2. The presence server extracts the phone numbers, and queries the authentication database (as setup in module::Authentication) to search for these phone numbers and return the list of SIP users matching these numbers. When the authentication database is configured to use the soci connector, the 'soci-users-with-phones-request' SQL request is executed to obtain such a list.

3. The presence server generates and sends a NOTIFY request including a PIDF+RPID body, containing the list of matched phone numbers and their associated SIP URI as a <contact> XML element, as well as their associated presence information. The body is by default compressed to save bandwidth.

Using resource lists

Despite individual SUBSCRIBEs are supported, they are not an efficient way to obtain other users' presence in a real deployment. Indeed, for each contact in the address book of a given user, a SIP SUBSCRIBE will be generated, creating a dialog, and then NOTIFY requests will be received to get the presence of each contact. For that reason, the use of resource lists (RFC4662) by clients is highly recommended.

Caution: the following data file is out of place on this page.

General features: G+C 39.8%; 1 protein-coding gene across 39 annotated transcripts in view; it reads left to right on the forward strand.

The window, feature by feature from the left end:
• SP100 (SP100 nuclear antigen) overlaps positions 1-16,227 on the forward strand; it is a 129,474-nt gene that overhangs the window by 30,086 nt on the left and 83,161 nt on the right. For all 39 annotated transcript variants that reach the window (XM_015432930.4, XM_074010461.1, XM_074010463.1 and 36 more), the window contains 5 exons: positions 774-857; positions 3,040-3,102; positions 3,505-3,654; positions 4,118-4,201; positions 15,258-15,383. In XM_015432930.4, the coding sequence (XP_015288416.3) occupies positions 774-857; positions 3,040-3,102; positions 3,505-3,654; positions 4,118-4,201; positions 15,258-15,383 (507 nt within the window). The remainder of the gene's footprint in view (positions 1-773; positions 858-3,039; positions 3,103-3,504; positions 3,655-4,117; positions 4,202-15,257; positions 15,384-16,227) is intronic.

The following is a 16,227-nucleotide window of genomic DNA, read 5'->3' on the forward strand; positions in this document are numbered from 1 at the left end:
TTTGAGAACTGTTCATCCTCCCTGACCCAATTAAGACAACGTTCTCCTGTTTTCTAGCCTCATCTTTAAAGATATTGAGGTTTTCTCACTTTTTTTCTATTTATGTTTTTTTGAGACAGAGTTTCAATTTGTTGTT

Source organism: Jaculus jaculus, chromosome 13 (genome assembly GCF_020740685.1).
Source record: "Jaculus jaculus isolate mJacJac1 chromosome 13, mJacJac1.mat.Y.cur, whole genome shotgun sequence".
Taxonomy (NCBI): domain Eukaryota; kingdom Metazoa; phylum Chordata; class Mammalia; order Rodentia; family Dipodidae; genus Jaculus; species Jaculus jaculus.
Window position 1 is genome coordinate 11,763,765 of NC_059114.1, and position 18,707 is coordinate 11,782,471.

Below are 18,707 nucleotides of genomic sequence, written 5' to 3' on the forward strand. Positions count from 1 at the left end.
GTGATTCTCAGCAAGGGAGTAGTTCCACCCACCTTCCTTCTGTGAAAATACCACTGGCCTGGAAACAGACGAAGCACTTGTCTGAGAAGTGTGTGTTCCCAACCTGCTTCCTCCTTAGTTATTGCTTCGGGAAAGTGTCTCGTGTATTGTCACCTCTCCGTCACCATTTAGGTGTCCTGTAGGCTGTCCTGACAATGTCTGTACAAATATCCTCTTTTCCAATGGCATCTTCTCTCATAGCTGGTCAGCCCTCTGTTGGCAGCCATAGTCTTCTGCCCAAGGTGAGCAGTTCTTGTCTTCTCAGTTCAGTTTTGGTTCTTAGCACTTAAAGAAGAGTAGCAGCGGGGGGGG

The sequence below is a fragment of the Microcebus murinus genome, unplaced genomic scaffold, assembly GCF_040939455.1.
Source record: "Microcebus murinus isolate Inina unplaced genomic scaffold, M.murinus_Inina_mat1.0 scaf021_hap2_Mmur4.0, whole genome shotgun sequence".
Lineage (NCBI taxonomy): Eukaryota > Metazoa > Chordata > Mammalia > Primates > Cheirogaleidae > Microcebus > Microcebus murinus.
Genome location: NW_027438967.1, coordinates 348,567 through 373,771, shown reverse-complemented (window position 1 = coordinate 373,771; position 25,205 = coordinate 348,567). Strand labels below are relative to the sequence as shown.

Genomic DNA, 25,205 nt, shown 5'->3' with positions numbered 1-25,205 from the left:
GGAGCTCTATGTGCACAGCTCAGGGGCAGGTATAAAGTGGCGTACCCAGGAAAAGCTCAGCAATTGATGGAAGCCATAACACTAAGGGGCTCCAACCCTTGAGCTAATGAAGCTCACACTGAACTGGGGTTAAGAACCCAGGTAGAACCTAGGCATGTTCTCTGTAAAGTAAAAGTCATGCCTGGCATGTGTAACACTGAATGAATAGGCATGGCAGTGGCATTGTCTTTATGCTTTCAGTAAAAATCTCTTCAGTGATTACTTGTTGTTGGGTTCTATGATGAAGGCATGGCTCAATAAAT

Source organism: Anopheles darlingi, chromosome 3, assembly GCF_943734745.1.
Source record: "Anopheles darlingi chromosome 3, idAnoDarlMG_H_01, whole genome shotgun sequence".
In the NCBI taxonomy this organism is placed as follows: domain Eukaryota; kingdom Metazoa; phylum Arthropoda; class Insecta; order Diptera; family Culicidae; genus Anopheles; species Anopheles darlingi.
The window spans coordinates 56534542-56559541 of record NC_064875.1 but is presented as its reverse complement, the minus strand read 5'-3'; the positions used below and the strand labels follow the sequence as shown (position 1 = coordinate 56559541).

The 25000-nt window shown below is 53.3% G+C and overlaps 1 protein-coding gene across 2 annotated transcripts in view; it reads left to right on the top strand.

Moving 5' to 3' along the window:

Resource lists can be of two types in the presence server.

Dynamically client provided resources lists

These are self-contained resource lists as described in RFC5367. This use case is the typical one for a SIP service where users have an address book already populated on their phones. Should the local address book be updated by the user, a new SUBSCRIBE can be sent to reflect the change. To save bandwidth, the SIP user-agent may compress the SIP body with the standard "deflate" encoding.

Server known resource lists

The SIP user-agent is configured to SUBSCRIBE to a URI identified resource list, such as "sip:bob-list@company.example.org". The user-agent has no idea about the elements of this list, but the server knows. When receiving such a SUBSCRIBE request for URI identified resource list, the presence server can query an SQL database to obtain the list of SIP contacts that are part of the list. Then, presence information (long term, short term) is queried following the same process as for SUBSCRIBE self-contained resource lists.